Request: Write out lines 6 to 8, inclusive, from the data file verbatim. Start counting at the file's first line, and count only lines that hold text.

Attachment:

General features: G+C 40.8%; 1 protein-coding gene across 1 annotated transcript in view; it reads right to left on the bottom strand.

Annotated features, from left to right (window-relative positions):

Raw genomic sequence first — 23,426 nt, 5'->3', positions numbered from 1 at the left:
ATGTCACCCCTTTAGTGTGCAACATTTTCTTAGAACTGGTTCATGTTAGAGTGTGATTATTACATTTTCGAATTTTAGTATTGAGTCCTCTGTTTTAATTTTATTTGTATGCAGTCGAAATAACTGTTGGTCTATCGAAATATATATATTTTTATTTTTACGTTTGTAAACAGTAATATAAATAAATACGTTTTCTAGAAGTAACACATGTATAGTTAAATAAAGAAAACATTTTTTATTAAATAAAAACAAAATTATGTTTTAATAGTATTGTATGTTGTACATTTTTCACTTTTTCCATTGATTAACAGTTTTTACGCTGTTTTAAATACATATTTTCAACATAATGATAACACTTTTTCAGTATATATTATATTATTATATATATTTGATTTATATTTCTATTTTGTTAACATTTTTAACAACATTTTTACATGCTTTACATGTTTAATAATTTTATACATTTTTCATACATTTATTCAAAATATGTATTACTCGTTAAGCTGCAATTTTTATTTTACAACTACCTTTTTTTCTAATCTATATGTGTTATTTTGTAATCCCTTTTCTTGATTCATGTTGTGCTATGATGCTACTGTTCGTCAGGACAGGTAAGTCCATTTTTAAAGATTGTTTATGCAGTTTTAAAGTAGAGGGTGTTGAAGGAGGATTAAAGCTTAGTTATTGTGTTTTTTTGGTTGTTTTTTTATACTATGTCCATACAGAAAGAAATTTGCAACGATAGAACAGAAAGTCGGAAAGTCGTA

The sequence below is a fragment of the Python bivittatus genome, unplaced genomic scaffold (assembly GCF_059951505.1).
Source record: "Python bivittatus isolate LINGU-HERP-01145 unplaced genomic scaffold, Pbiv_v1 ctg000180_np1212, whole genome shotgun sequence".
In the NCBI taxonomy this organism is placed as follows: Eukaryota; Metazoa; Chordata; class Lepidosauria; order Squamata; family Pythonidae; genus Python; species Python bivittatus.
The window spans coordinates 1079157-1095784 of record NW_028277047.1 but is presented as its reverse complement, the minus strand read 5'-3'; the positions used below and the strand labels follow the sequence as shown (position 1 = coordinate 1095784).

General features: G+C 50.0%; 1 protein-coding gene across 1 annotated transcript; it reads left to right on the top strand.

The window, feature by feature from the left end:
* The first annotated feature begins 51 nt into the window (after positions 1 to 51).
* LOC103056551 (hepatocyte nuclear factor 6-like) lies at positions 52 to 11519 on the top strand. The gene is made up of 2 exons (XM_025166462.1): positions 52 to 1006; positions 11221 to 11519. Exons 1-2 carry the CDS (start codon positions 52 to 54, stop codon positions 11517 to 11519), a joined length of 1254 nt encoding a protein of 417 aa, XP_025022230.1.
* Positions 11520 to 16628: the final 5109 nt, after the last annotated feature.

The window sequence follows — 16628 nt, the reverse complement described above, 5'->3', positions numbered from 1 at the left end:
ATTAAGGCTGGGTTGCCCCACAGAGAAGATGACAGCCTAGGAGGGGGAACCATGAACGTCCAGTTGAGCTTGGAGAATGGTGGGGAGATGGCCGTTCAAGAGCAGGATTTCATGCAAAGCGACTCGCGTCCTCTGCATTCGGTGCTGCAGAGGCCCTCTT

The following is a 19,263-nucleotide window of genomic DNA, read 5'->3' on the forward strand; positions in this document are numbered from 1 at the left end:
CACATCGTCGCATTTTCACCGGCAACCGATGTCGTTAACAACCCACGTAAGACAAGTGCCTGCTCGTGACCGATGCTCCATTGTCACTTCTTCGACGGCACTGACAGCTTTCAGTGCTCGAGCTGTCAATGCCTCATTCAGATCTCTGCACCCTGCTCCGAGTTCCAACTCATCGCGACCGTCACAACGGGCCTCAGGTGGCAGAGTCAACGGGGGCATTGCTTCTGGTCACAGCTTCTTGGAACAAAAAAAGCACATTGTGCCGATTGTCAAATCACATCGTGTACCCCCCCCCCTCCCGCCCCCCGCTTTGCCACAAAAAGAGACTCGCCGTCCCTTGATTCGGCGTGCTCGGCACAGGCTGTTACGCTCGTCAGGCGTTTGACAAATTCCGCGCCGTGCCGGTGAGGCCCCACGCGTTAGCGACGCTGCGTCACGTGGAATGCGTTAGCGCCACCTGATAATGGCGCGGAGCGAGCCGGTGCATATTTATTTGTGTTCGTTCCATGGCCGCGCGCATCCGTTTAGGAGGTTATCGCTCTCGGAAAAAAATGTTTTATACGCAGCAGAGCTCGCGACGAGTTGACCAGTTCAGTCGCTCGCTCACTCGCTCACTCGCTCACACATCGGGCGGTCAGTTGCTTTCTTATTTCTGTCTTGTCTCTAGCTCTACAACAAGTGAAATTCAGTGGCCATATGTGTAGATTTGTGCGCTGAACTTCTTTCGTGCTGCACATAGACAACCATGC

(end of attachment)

Source record: "Python bivittatus isolate LINGU-HERP-01145 unplaced genomic scaffold, Pbiv_v1 ctg000180_np1212, whole genome shotgun sequence".
In the NCBI taxonomy this organism is placed as follows: Eukaryota; Metazoa; Chordata; class Lepidosauria; order Squamata; family Pythonidae; genus Python; species Python bivittatus.
The window spans coordinates 1079157-1095784 of record NW_028277047.1 but is presented as its reverse complement, the minus strand read 5'-3'; the positions used below and the strand labels follow the sequence as shown (position 1 = coordinate 1095784).